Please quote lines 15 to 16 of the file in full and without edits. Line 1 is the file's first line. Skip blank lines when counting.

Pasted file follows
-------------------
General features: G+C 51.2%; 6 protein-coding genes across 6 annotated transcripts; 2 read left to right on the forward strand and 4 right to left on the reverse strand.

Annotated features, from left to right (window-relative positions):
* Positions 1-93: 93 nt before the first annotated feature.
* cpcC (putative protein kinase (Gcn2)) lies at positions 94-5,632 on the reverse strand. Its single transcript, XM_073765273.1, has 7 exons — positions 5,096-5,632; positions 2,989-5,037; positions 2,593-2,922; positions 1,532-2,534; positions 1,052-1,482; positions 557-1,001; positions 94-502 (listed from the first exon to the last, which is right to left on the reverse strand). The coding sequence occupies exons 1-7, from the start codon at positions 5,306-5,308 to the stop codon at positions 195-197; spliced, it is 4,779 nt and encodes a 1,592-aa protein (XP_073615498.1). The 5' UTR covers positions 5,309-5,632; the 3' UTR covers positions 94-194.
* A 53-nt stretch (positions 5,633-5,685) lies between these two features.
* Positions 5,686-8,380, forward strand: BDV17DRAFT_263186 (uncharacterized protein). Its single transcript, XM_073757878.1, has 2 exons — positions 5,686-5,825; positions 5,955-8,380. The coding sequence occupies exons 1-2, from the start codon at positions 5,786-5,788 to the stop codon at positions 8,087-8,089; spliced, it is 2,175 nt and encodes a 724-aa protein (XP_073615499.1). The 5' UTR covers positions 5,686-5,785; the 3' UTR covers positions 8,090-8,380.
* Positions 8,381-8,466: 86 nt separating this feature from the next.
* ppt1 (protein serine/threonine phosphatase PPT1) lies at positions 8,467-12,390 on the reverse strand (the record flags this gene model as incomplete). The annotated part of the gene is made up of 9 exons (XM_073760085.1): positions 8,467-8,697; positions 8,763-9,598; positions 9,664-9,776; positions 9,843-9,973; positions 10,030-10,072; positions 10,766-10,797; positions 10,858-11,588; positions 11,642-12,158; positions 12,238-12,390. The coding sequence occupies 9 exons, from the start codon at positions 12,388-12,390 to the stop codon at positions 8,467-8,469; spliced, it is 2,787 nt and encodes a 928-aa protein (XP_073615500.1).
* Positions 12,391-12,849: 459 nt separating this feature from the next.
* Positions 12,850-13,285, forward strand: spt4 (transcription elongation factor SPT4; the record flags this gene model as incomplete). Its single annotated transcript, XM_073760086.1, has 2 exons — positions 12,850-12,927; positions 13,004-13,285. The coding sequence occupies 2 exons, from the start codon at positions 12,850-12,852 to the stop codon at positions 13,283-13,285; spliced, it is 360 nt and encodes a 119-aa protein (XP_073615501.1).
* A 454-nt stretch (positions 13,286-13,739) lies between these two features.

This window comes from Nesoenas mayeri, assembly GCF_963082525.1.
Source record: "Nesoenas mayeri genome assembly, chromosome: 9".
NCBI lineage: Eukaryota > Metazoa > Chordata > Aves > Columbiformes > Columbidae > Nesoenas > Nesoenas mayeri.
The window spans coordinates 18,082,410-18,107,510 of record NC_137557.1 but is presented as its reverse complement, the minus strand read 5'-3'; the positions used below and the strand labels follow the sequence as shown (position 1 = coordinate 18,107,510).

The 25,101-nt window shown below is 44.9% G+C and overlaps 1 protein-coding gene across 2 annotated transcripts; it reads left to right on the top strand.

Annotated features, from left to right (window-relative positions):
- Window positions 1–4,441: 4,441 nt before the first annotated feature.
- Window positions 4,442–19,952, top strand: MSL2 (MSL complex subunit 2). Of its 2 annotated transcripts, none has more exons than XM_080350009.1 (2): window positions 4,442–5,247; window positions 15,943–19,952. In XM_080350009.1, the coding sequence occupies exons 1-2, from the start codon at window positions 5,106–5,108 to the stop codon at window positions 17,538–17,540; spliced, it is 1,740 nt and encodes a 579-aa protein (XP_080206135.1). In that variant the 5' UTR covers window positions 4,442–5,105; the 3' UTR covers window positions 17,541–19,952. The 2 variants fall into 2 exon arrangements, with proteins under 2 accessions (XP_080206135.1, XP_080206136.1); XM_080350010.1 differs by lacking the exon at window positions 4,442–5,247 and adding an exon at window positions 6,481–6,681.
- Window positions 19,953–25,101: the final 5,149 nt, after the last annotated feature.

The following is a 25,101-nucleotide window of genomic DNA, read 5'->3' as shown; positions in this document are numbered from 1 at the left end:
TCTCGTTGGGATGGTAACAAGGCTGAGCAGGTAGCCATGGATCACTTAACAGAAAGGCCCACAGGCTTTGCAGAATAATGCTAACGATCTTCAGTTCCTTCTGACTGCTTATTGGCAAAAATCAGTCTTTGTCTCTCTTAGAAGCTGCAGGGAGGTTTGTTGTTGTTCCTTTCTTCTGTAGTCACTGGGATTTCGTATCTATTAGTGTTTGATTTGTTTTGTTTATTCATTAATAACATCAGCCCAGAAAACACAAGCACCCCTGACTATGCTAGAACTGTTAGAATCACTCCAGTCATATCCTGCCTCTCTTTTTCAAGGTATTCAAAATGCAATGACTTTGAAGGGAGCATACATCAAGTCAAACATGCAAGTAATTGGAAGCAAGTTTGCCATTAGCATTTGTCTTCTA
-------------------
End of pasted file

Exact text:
The window spans coordinates 18,082,410-18,107,510 of record NC_137557.1 but is presented as its reverse complement, the minus strand read 5'-3'; the positions used below and the strand labels follow the sequence as shown (position 1 = coordinate 18,107,510).

The 25,101-nt window shown below is 44.9% G+C and overlaps 1 protein-coding gene across 2 annotated transcripts; it reads left to right on the top strand.